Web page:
Today we start a major new series of posts on the blog over the coming weeks that will cover the South African 1970 pattern set of webbing. This webbing was introduced at the start of the 70s, as the name would suggest, and was to see service throughout the decade in the Bush Wars the South Africans were involved with in this period. It would continue in front line service, being updated slightly when the nation moved from the R1 to the R4 rifles, until replaced with the 1983 pattern assault vest in the 1980s.
The 1970 pattern webbing was heavily influenced by the British 1958 pattern, certain features such as the kidney pouches clearly originating in that set, but other features were based on experience. The rucksack was not attached to the rest of the webbing, but had its own integral shoulder straps so could be worn on its own if desired. There are also numerous ammunition pouches dotted all over the webbing to allow extra R1 magazines to be carried for sustained periods in the bush. It was also recognised early on that soldiers adapted their webbing based on operations and personal preference, so the design allows for extra bits to be clipped on and off with ease. The small patrol pack (not illustrated here) can be worn on its own or clipped to the rucksack to increase carrying capacity. Similarly the ammunition pouches and water bottle have a male press stud on the rear that allows them to be attached to a seperate trouser belt to make up a belt set of webbing.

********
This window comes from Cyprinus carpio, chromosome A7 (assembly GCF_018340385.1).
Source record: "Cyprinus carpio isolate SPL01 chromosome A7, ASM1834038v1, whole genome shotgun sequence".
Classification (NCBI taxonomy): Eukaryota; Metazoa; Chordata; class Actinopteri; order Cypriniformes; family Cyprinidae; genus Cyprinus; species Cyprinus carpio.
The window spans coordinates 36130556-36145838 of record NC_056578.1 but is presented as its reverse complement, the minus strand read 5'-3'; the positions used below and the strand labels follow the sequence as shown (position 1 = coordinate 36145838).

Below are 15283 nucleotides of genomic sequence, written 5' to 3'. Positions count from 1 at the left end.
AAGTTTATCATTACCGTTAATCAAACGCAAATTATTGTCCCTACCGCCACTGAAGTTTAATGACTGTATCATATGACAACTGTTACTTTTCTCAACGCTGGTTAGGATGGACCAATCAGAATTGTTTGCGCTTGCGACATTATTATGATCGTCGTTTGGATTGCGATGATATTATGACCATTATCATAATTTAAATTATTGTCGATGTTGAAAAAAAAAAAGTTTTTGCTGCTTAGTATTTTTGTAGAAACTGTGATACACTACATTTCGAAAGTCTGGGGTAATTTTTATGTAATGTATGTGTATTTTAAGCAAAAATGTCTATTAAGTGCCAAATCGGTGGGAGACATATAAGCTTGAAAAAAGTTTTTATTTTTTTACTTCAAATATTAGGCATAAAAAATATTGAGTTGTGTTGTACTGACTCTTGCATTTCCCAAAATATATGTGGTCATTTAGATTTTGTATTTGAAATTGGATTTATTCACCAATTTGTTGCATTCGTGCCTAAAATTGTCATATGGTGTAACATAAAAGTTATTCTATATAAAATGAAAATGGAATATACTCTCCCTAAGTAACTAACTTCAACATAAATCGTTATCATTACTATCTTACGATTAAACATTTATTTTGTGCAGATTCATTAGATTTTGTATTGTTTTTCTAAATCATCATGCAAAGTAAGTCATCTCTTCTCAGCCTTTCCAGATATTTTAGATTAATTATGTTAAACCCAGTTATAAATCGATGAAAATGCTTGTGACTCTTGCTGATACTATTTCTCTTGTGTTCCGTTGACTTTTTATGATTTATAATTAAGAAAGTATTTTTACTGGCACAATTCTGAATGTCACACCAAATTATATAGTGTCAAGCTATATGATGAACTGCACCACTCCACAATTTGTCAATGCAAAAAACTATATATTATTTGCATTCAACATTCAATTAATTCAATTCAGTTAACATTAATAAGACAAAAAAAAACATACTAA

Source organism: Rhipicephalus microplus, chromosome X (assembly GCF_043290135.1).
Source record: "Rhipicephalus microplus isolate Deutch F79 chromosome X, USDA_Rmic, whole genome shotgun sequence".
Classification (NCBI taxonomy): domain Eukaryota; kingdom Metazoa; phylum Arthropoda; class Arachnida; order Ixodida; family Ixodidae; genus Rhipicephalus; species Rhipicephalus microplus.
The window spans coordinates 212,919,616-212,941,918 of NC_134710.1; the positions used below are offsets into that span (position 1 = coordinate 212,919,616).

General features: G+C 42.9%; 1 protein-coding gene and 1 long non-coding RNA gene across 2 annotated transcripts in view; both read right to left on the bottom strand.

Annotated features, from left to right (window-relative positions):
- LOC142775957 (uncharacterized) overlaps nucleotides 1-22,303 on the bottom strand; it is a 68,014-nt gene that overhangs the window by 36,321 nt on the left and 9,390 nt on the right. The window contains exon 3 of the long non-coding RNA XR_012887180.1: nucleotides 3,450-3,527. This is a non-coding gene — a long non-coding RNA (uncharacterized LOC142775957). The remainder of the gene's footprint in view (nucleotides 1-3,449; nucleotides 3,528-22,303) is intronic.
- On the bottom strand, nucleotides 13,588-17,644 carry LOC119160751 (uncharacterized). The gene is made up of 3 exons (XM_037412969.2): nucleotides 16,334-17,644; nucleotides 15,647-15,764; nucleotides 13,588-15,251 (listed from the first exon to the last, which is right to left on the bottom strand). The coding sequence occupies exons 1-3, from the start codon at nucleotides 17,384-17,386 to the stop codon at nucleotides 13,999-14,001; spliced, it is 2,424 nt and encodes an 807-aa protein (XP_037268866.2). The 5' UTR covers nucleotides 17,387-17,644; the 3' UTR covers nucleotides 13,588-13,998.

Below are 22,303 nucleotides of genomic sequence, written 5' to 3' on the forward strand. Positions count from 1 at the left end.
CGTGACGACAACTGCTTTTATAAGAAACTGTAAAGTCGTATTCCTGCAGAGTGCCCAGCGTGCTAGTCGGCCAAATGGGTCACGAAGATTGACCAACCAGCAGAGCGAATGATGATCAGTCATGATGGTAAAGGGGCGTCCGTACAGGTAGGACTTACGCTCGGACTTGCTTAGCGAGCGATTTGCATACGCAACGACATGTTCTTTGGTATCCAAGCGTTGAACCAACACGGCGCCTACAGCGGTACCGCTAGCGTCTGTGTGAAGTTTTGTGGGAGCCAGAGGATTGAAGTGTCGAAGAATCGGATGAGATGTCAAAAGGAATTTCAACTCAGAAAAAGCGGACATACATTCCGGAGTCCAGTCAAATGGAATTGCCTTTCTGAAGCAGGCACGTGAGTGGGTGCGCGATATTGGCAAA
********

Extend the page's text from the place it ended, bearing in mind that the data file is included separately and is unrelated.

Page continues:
- R1 Ammunition Pouch
- Kidney Pouches
- Water bottle and carrier
- Poncho roll
One user of the webbing explains something of its use:
The ‘groot sak’ literally ‘big bag’ was the rucksack. The skeleton webbing had a two piece adjustable belt, and a separate webbing belt was issued as mentioned above. Operationally the kidney pouches were a waste of time and ‘gyppo’ webbing was made up with the belts taken off and sewn together, and the yoke attached to carry the load. One could then carry several water bottles and 4 ammo pouches.
As usual, over the coming weeks we will be looking at each component in turn in more detail, so hopefully this will build up into a useful resource for a forgotten set of webbing for another former British Empire country.